Bottomline - the dialectic SJW movements is like any other religion or ideology which competes in the free market place of ideas. True, as they are radical-critical they do seek to radically challenge and overturn it. And yes, despite their talk of social justice, there will be precious little justice especially intellectual freedom if we allow them to run the show wholesale.

But Dutschke was no different from any other intellectual or ideologue who wants to re-shape the world. They are not a sinister cabal. Instead, they are men and women with ideas and methods, some good, most of them bad when applied wholesale. And like any other battle of ideas, they are best defeated by...better ideas. Hence more precision, nuance and care on your part when assessing them, including their intellectual and political antecedents might be a useful start.

Just a suggestion.

Kimbo said...

...but far be it from me to split hairs and attempt to correct you when you confuse the People’s Front of Judaea with the Judaean People’s Front. 😀

Philob said...

Good column Karl.
They can be defeated by refutation and ridicule. But conservative people are too timid. Best to expose the implied but un-stated premises in their reasoning.
Some standard ones are: might is always wrong; the oppressed/victims are morally superior; present moral standards of the left apply to all history; all cultures are equal and must be respected except ours which is inferior; all descendants of the European empires should continually apologize and pay reparations to the descendants of the colonized; in international affairs rich Western countries (including NZ) are held to the highest standards, others can do whatever they can get away with.
The standard template is the old Marxist "who? whom?" - but applied not to economics but to other things; in any relationship whoever is the powerful/richer/ more influential is the bad guy. How he actually behaves is irrelevant.
The cultural Marxists are the latest in a long line of bourgeois haters.

Karl du Fresne said...

There are people commenting on this blog (Kit Slater for one, but also Kimbo) who are much further down the track than I am in understanding cultural Marxism and how deeply it has penetrated Western culture and thought. I welcome their insights, as I do all the comments above. Anything that widens public awareness of this contagion should be encouraged.
I suggest followers of this debate go to Kit Slater’s own blog, Dyspeptic Lucubrations (, where they will find a more complete version of the comment he posted above. It’s well worth reading.
By coincidence, I was catching up on the Spectator last night and came across this interesting piece by recovering socialist Peter Hitchens. It’s not exactly reassuring.
One small point: Kimbo is wrong in inferring that I suggested in my original column that there was an “organised sinister cabal at work”. As I tried to make clear in a subsequent comment, the neo-Marxists (I’ll continue to use that term) are not organised in the way the orthodox communists of the 1950s and 60s were. I think that makes them far more dangerous.

David said...

Hi Karl, I did often smile when my daughter showed me the papers/assignments she was doing for her teaching degree. The common requirement was that each topic had to be subject to a "Marxist analysis." It was as transparent as that! Quite why this seemed to be a major requirement for completing a teaching degree at a NZ university in the second decade of the 20th Century was beyond my ability to grasp, but she passed with honour and is now very successful in her career.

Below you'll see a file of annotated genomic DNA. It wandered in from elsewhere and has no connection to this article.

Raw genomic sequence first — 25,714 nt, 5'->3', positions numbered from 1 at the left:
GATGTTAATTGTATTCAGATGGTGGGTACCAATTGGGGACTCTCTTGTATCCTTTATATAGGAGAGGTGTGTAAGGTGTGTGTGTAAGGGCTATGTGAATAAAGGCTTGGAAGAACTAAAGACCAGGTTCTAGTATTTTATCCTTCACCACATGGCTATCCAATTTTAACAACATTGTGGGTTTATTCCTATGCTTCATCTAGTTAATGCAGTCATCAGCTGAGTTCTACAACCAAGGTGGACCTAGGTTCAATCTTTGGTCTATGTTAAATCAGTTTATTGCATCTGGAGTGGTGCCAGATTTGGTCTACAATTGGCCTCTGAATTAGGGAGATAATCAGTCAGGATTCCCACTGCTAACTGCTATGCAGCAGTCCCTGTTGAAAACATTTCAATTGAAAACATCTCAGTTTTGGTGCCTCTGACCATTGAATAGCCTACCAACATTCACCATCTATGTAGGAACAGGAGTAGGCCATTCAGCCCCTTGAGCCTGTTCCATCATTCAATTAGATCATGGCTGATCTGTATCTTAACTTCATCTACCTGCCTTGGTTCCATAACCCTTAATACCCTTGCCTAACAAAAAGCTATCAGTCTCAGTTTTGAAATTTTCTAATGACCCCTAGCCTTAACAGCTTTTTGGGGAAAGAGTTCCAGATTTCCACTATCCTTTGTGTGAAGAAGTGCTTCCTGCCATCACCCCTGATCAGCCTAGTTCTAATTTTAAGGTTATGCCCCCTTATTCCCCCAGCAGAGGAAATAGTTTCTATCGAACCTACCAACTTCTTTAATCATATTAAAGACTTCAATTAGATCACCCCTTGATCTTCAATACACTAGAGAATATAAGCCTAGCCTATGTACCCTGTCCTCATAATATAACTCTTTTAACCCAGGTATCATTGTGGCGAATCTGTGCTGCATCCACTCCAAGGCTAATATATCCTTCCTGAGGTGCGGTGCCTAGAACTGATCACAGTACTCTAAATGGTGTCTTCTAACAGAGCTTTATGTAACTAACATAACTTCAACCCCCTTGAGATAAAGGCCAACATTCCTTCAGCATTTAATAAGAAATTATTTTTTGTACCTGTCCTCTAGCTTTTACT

Kimbo said...

Fair enough. One point re your original op ed. As flawed as the neo-dialectic/SJW movement may be, it is not ideologically inconsistent when It champions a socially conservative religion/political ideology such as Islam. Instead, the key interpretive detail is power, and who allegedly has it, Therefore, Muslims are by that very definition oppresssed, both as minority migrants in the West, and as (allegedly) powerless nations subject to Western capitalist machinations in their own countries and regions. Hence the continuing vociferous ideological denunciations from the radical left over issues such as the actions and even existence of the state of Israel, the two Iraq wars and “Big Oil”.

So why the comparative silence and lack of meaningful activism from Western feminism about some of the patriarchal abuses that occur under the umbrella of Islam? Where there is confusion about who is oppressed the competition is resolved by means of “intersectionality”, i.e., a face off to find the archetypal disabled lesbian Welsh working class candidate whose oppression out trumps everyone else for virtue. Is why, despite some useful methods to expose real oppression, the dialectic method is intellectually sterile. Everything can be boiled down to the assumption that everyone is either in the service of the bad guys or the good guys, and the activism is an attempt to assign either a black or white hat, so that, like in the cowboy movies, everyone knows for whom they should cheer, and whom they should boo. Not very rigorous.

Kimbo said...

But the support for conservative anti-PC movements such as Brexit and reactionary politicians such as Donald Trump and Benjamin Netanyahu in liberal social democratic Israel indicates that while the ordinary punter may not be up to date with all the concepts and vocabulary of neo Marxism ( as you call it), like the old version they ain’t buying it as they instinctively know it is bogus.